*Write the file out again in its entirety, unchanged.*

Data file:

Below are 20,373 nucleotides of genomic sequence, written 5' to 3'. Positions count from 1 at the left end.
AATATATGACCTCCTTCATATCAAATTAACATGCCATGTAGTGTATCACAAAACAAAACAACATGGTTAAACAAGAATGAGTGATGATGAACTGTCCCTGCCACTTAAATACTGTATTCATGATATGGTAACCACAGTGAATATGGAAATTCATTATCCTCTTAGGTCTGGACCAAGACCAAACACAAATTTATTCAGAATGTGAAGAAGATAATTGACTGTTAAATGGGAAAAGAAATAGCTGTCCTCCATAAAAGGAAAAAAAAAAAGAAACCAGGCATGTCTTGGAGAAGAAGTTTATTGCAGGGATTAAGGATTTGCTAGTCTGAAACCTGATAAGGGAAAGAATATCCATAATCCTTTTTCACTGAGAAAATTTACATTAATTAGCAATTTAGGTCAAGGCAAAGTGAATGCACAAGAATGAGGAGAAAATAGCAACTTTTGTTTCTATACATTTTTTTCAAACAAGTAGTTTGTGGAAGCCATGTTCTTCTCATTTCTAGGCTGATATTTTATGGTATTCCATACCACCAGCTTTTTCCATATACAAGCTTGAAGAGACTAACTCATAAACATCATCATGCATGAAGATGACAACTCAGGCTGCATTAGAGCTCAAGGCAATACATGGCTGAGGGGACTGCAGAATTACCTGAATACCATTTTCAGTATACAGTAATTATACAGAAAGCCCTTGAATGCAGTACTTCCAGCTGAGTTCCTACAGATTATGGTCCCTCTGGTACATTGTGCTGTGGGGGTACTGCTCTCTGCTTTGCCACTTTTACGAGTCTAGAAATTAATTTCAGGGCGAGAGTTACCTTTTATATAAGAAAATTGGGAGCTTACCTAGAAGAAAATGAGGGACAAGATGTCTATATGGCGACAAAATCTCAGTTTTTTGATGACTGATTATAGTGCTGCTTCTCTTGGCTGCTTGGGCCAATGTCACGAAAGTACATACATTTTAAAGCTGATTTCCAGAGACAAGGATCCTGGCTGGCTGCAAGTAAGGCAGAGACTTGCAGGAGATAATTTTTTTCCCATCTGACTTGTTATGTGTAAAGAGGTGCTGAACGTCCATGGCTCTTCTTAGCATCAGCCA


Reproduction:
Below are 20,373 nucleotides of genomic sequence, written 5' to 3'. Positions count from 1 at the left end.
AATATATGACCTCCTTCATATCAAATTAACATGCCATGTAGTGTATCACAAAACAAAACAACATGGTTAAACAAGAATGAGTGATGATGAACTGTCCCTGCCACTTAAATACTGTATTCATGATATGGTAACCACAGTGAATATGGAAATTCATTATCCTCTTAGGTCTGGACCAAGACCAAACACAAATTTATTCAGAATGTGAAGAAGATAATTGACTGTTAAATGGGAAAAGAAATAGCTGTCCTCCATAAAAGGAAAAAAAAAAAGAAACCAGGCATGTCTTGGAGAAGAAGTTTATTGCAGGGATTAAGGATTTGCTAGTCTGAAACCTGATAAGGGAAAGAATATCCATAATCCTTTTTCACTGAGAAAATTTACATTAATTAGCAATTTAGGTCAAGGCAAAGTGAATGCACAAGAATGAGGAGAAAATAGCAACTTTTGTTTCTATACATTTTTTTCAAACAAGTAGTTTGTGGAAGCCATGTTCTTCTCATTTCTAGGCTGATATTTTATGGTATTCCATACCACCAGCTTTTTCCATATACAAGCTTGAAGAGACTAACTCATAAACATCATCATGCATGAAGATGACAACTCAGGCTGCATTAGAGCTCAAGGCAATACATGGCTGAGGGGACTGCAGAATTACCTGAATACCATTTTCAGTATACAGTAATTATACAGAAAGCCCTTGAATGCAGTACTTCCAGCTGAGTTCCTACAGATTATGGTCCCTCTGGTACATTGTGCTGTGGGGGTACTGCTCTCTGCTTTGCCACTTTTACGAGTCTAGAAATTAATTTCAGGGCGAGAGTTACCTTTTATATAAGAAAATTGGGAGCTTACCTAGAAGAAAATGAGGGACAAGATGTCTATATGGCGACAAAATCTCAGTTTTTTGATGACTGATTATAGTGCTGCTTCTCTTGGCTGCTTGGGCCAATGTCACGAAAGTACATACATTTTAAAGCTGATTTCCAGAGACAAGGATCCTGGCTGGCTGCAAGTAAGGCAGAGACTTGCAGGAGATAATTTTTTTCCCATCTGACTTGTTATGTGTAAAGAGGTGCTGAACGTCCATGGCTCTTCTTAGCATCAGCCA